Tuesday, December 28, 2010

When Others Said "It Can't Be Done", These 11 People Said "Just Watch Me."

Last night, as I was skimming through Joseph Sugarman’s book The Adweek Copywriting Handbook (sounds like a thriller, doesn’t it?), I came upon a section on page 56 called Assumed Constraints.

And believe it or not, this section of the book truly captivated me.  This section proved that no matter how crazy, stupid, whacky, ridiculous, unheard of, or out-of-this-world your idea may be—it can be great.

Sugarman writes:

“Have you ever looked at a circus elephant anchored to the ground?  If you have, you might notice that the elephant has a metal collar around its leg to which it is attached a small chain.  And the chain is attached to a wooden peg driven into the ground.  Pretty good protection?

Pretty lousy, if you ask me.  That 12,000-pound elephant could very easily pick up its foot and with one fell swoop yank the peg out of the ground and walk away.  But the elephant doesn’t.  Why?  I’ll explain.

When that elephant was still a baby, that same collar and chain and peg were used to hold the elephant in place.  The restraint was sufficient to hold the baby elephant in place even if it wanted to break way.  And break away is indeed what the baby elephant tried to do.

So every day while the baby was chained up, it would pull at the chain and pull and pull and pull until finally a cut appeared on its leg exposing the sore sensitive layers of deep skin tissue.  It hurt to pull like that and soon the baby elephant, realizing the effort was both futile and painful, stopping trying to escape.

As the baby elephant grew older, it never forgot that bad experience with the chain and the peg.  And so whenever it was anchored down in a sport, it would think, ‘Hey, it’s impossible to break away and besides, it hurts.’

The adult elephant had what I call an ‘assumed constraint.’  And all of us have the same problem to one degree or another.”

In my option, this is especially the case for entrepreneurs.

Entrepreneurs: Today, I challenge you to break free of your chain and peg and collar and cause a circus of your own.  When people tell you “it can’t be done”, then it’s time to show them that it can.  Here are a few examples of individuals who broke free of their own assumed constraints to take on the world:

  • “Consumers will rip you off if you let them buy using their credit cards over a toll-free line without having them sign anything.” – What people said to Sugarman himself.  He then launched toll-free order taking in the US.
  • “There is no reason anyone would want a computer in their home.” – Ken Olsen, president, chairman and founder of Digital Equipment Corporation, 1977.
  • “Computers in the future may weigh no more than 1.5 tons.” – Popular Mechanics magazine, 1949.
  •  “The concept is interesting and well-formed, but in order to earn better than a ‘C’, the idea must be feasible.  – Yale University management professor in response to Fred Smith’s paper proposing reliable overnight delivery service.  Smith later founded FedEx.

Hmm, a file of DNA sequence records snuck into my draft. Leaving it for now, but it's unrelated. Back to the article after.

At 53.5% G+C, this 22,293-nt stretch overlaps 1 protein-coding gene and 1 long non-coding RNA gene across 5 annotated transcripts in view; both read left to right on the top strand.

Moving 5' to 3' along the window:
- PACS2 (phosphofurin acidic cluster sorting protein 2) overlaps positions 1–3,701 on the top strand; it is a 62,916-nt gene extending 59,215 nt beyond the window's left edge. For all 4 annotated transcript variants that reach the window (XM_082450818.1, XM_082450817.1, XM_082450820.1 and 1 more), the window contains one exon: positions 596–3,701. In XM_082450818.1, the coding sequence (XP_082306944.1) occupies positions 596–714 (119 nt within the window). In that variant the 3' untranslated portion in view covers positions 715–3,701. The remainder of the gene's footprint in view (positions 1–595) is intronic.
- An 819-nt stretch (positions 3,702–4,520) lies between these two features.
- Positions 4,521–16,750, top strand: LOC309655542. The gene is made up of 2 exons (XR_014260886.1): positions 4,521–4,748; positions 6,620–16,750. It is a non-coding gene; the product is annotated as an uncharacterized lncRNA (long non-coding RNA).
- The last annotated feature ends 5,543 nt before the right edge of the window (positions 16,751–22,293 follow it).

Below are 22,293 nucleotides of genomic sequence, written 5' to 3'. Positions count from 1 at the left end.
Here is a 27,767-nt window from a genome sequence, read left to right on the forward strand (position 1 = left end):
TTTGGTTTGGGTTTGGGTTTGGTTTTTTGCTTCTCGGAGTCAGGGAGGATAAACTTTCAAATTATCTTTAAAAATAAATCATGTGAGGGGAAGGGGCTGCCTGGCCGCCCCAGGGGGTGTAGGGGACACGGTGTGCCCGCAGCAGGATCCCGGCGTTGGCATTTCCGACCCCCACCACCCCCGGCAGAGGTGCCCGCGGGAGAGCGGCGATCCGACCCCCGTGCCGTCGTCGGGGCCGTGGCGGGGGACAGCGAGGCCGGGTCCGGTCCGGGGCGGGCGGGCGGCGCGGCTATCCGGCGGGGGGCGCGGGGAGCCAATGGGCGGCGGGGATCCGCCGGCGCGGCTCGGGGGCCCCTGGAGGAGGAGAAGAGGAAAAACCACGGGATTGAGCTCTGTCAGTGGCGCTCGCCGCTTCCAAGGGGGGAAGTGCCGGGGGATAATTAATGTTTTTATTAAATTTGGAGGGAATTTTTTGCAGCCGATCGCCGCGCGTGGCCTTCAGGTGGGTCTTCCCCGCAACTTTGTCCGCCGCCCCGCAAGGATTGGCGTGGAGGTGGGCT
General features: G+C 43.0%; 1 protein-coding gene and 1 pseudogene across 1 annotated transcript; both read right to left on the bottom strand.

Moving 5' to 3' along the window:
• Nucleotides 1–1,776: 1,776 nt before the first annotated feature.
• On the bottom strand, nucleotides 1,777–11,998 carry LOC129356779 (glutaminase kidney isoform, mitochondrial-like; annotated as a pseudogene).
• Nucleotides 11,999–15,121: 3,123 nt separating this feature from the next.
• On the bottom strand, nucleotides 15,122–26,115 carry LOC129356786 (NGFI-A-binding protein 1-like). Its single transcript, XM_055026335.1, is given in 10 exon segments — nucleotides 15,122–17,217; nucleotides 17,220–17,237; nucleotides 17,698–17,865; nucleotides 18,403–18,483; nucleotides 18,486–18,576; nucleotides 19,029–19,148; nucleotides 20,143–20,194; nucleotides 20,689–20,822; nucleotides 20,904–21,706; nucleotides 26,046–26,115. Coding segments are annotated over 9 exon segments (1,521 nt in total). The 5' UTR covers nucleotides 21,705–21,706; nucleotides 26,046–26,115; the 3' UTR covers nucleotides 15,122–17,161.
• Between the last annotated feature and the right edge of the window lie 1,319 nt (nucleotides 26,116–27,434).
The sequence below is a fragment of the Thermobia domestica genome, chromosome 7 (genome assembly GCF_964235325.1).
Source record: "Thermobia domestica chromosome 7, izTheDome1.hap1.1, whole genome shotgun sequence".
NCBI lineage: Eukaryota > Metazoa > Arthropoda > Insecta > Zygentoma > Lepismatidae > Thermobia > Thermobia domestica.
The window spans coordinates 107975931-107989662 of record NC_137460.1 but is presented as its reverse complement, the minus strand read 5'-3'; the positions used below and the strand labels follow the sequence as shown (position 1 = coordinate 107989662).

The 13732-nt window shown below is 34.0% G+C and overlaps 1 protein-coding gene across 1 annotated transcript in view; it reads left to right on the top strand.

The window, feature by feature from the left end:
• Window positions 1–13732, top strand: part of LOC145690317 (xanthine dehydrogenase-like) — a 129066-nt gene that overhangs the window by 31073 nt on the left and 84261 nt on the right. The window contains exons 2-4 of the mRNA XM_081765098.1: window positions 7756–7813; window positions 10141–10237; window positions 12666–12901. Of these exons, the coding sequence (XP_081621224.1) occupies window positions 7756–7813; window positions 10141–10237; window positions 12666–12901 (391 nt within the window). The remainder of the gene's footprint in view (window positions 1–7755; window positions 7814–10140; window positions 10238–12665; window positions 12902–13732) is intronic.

• “Drill for oil?  You mean drill into the ground to try to find oil?  You’re crazy.” – Drillers whom wildcatter Edwin L. Drake tried to enlist in his project to drill for oil in 1859.
  • “Airplanes are interesting toys but of no military value.” – Ferdinand Foch, professor of military strategy, Ecole Superieure de Guerre, later commander of Allied Armies in World War I. 
  • “Stocks have reached what looks like a permanently high plateau.” – Irving Fisher, professor of economics, Yale University, 1929.
  • “I think there is a world market for maybe 5 computers,” –Thomas Watson Sr., president of IBM, 1943.
  • “So we went to Atari and said, ‘Hey, we’ve got this amazing thing, even built with some of your parts, and what do you think about funding us?  Or we’ll give it back to you.  We just want to do it.  Pay our salary; we’ll come work for you.’ And they said ‘No.’  So then we went to Hewlett-Packard, and they said, ‘Hey, we don’t need you.  You haven’t got through college yet.’” – This was related to Steve Jobs, Apple Computer co-founder, on his attempts in the mid 70s to get Atari and Hewlett-Packard interested in his and Steve Wozniaks personal computer.
  • “A cookie store is a bad idea.  Besides, the market research reports say America likes crispy cookies, not soft and chewy cookies like you make.” — Response in the mid-70s to Debbi Fields’ idea of starting Mrs. Fields Cookies.
  • “640K ought to be enough for anybody.” Bill Gates, Microsoft founder, 1981.

So when people tell you that you can’t, my solution is this:  Think Big.  Get out there.  Prove ‘em wrong.

Written by Allison Way.  Allison is a writer and videographer for Think Big Partners and bizperc, two of Kansas City's newest entrepreneurial resources.  To read more of Allison's work, check out the Kansas City Entrepreneurship Examiner.  

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